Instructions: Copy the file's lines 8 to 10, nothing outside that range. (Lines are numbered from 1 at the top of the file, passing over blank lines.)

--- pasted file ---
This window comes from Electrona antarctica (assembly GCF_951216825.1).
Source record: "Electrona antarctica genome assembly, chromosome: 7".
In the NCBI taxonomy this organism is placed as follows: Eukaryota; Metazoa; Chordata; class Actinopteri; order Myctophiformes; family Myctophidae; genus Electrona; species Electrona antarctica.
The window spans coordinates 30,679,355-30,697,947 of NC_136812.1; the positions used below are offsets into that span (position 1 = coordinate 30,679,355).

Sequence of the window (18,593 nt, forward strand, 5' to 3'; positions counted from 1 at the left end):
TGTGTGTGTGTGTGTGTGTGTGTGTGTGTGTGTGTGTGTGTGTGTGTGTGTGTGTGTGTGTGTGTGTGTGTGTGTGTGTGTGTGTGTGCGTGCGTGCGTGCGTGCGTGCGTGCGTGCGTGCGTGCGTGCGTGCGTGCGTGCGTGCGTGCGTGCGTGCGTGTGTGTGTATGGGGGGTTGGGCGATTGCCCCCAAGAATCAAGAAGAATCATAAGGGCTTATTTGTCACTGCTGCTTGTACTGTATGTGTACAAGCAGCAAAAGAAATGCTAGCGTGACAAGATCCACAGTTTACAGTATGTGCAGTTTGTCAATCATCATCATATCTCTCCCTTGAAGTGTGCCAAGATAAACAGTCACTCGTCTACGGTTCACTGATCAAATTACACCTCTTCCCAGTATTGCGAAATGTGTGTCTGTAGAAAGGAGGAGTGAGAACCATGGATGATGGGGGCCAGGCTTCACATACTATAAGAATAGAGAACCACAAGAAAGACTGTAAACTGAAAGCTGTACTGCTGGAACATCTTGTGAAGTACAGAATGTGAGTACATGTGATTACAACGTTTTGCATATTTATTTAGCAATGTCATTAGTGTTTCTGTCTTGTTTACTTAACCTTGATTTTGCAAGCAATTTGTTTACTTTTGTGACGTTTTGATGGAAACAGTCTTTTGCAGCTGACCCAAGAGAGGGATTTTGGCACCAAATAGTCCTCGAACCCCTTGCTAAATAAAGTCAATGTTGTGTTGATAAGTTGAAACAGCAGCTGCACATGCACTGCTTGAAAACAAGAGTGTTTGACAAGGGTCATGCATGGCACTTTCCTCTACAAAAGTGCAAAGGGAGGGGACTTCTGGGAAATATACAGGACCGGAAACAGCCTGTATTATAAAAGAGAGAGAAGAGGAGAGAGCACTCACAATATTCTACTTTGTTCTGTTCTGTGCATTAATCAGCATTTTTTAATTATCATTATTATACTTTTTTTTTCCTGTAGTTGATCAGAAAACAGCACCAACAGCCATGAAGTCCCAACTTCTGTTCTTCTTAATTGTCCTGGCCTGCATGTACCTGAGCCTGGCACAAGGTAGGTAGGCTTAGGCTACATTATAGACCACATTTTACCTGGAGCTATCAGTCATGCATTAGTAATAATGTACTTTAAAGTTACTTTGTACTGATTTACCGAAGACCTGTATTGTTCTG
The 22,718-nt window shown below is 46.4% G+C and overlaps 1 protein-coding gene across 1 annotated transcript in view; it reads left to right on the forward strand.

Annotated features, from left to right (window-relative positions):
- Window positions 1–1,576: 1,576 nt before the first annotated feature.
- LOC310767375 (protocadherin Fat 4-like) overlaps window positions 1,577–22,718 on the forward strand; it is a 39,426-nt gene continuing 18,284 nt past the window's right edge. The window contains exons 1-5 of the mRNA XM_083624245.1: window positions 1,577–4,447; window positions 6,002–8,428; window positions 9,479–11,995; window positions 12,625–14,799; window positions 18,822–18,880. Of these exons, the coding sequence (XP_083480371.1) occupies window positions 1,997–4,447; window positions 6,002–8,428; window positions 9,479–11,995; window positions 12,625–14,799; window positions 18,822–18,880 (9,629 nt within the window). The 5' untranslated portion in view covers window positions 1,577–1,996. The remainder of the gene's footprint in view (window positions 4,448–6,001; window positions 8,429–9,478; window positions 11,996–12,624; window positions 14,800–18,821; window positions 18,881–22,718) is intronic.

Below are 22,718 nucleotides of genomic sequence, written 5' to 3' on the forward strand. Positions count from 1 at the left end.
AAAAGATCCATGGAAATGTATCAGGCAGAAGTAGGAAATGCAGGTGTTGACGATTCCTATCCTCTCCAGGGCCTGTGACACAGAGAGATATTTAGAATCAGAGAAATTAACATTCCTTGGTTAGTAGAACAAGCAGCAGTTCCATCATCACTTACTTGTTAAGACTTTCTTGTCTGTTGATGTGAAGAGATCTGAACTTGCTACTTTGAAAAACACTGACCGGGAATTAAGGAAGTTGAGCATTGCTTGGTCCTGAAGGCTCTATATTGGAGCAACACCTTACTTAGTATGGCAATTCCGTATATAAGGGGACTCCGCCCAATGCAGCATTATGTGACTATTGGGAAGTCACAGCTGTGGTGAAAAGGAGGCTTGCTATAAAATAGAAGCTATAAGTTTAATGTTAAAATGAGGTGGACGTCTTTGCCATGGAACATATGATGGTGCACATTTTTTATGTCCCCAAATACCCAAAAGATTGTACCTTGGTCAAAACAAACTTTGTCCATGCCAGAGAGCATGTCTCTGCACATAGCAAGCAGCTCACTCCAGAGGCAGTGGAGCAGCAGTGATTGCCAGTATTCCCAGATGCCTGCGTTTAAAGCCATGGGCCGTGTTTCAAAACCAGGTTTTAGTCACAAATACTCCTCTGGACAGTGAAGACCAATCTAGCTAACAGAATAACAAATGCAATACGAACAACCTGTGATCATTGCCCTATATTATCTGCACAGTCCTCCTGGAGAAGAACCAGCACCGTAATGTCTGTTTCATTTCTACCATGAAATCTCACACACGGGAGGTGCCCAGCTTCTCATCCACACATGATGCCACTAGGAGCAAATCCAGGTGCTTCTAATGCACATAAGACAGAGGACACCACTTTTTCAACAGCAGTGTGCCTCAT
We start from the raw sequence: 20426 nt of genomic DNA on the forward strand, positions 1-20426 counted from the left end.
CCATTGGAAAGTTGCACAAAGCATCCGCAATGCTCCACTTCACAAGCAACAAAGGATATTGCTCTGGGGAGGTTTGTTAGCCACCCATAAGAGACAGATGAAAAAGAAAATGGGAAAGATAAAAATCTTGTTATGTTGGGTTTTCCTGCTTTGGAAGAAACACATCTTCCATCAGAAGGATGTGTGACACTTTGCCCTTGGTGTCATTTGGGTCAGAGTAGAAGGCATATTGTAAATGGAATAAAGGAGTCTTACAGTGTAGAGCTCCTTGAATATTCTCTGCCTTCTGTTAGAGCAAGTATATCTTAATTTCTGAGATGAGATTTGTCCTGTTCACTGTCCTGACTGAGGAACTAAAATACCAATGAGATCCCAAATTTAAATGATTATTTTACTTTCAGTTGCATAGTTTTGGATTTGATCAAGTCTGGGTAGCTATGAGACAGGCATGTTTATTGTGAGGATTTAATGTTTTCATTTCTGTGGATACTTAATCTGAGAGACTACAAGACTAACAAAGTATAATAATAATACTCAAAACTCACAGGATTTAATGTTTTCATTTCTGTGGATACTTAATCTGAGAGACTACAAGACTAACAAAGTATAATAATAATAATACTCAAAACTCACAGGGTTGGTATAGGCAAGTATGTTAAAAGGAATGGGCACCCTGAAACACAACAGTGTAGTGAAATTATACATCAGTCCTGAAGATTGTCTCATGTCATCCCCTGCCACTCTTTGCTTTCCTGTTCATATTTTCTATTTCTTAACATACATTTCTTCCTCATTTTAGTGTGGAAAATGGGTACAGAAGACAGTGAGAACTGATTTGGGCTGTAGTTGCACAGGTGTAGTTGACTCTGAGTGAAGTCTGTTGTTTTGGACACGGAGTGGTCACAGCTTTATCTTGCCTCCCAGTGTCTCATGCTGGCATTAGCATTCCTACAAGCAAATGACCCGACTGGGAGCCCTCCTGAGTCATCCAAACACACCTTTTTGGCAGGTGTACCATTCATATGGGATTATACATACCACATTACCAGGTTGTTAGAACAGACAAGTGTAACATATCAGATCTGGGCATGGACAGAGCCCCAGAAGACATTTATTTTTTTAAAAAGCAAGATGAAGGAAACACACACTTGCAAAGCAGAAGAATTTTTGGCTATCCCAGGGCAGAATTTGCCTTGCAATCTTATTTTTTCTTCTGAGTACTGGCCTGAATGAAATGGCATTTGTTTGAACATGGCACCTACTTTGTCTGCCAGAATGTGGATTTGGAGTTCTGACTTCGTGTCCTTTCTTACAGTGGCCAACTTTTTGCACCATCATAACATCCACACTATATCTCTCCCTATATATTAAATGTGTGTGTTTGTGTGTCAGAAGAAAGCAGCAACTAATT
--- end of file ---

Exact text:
Annotated features, from left to right (window-relative positions):
- Window positions 1–1,576: 1,576 nt before the first annotated feature.
- LOC310767375 (protocadherin Fat 4-like) overlaps window positions 1,577–22,718 on the forward strand; it is a 39,426-nt gene continuing 18,284 nt past the window's right edge. The window contains exons 1-5 of the mRNA XM_083624245.1: window positions 1,577–4,447; window positions 6,002–8,428; window positions 9,479–11,995; window positions 12,625–14,799; window positions 18,822–18,880. Of these exons, the coding sequence (XP_083480371.1) occupies window positions 1,997–4,447; window positions 6,002–8,428; window positions 9,479–11,995; window positions 12,625–14,799; window positions 18,822–18,880 (9,629 nt within the window). The 5' untranslated portion in view covers window positions 1,577–1,996. The remainder of the gene's footprint in view (window positions 4,448–6,001; window positions 8,429–9,478; window positions 11,996–12,624; window positions 14,800–18,821; window positions 18,881–22,718) is intronic.